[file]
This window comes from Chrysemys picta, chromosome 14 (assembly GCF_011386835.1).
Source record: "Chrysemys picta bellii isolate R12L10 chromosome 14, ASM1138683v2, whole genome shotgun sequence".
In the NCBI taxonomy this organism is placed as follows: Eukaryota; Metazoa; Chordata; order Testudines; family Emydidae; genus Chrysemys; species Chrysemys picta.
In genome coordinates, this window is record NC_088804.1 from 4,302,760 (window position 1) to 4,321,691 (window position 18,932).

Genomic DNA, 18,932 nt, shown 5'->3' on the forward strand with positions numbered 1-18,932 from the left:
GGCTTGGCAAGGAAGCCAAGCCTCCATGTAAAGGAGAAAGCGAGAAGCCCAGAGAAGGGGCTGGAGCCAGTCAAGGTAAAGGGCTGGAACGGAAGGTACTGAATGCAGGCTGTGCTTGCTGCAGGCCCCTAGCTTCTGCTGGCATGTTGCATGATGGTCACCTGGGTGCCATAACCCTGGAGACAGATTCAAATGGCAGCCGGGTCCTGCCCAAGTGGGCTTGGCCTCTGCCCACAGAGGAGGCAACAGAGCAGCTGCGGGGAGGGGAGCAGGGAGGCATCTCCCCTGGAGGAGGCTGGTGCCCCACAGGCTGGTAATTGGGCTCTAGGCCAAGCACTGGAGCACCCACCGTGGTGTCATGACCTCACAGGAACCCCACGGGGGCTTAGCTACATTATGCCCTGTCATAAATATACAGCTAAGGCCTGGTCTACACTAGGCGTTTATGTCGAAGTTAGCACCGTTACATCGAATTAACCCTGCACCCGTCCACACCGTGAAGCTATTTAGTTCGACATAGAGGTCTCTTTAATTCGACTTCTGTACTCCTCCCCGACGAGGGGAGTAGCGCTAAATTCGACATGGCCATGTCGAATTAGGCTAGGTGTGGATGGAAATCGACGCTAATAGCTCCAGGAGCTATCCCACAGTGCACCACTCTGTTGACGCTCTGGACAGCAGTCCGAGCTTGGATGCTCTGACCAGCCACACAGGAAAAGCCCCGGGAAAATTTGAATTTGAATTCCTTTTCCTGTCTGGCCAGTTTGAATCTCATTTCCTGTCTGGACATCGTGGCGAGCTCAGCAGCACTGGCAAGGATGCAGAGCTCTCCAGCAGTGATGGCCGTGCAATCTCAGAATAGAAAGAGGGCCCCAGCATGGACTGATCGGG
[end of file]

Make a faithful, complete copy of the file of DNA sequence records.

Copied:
This window comes from Chrysemys picta, chromosome 14 (assembly GCF_011386835.1).
Source record: "Chrysemys picta bellii isolate R12L10 chromosome 14, ASM1138683v2, whole genome shotgun sequence".
In the NCBI taxonomy this organism is placed as follows: Eukaryota; Metazoa; Chordata; order Testudines; family Emydidae; genus Chrysemys; species Chrysemys picta.
In genome coordinates, this window is record NC_088804.1 from 4,302,760 (window position 1) to 4,321,691 (window position 18,932).

Genomic DNA, 18,932 nt, shown 5'->3' on the forward strand with positions numbered 1-18,932 from the left:
GGCTTGGCAAGGAAGCCAAGCCTCCATGTAAAGGAGAAAGCGAGAAGCCCAGAGAAGGGGCTGGAGCCAGTCAAGGTAAAGGGCTGGAACGGAAGGTACTGAATGCAGGCTGTGCTTGCTGCAGGCCCCTAGCTTCTGCTGGCATGTTGCATGATGGTCACCTGGGTGCCATAACCCTGGAGACAGATTCAAATGGCAGCCGGGTCCTGCCCAAGTGGGCTTGGCCTCTGCCCACAGAGGAGGCAACAGAGCAGCTGCGGGGAGGGGAGCAGGGAGGCATCTCCCCTGGAGGAGGCTGGTGCCCCACAGGCTGGTAATTGGGCTCTAGGCCAAGCACTGGAGCACCCACCGTGGTGTCATGACCTCACAGGAACCCCACGGGGGCTTAGCTACATTATGCCCTGTCATAAATATACAGCTAAGGCCTGGTCTACACTAGGCGTTTATGTCGAAGTTAGCACCGTTACATCGAATTAACCCTGCACCCGTCCACACCGTGAAGCTATTTAGTTCGACATAGAGGTCTCTTTAATTCGACTTCTGTACTCCTCCCCGACGAGGGGAGTAGCGCTAAATTCGACATGGCCATGTCGAATTAGGCTAGGTGTGGATGGAAATCGACGCTAATAGCTCCAGGAGCTATCCCACAGTGCACCACTCTGTTGACGCTCTGGACAGCAGTCCGAGCTTGGATGCTCTGACCAGCCACACAGGAAAAGCCCCGGGAAAATTTGAATTTGAATTCCTTTTCCTGTCTGGCCAGTTTGAATCTCATTTCCTGTCTGGACATCGTGGCGAGCTCAGCAGCACTGGCAAGGATGCAGAGCTCTCCAGCAGTGATGGCCGTGCAATCTCAGAATAGAAAGAGGGCCCCAGCATGGACTGATCGGG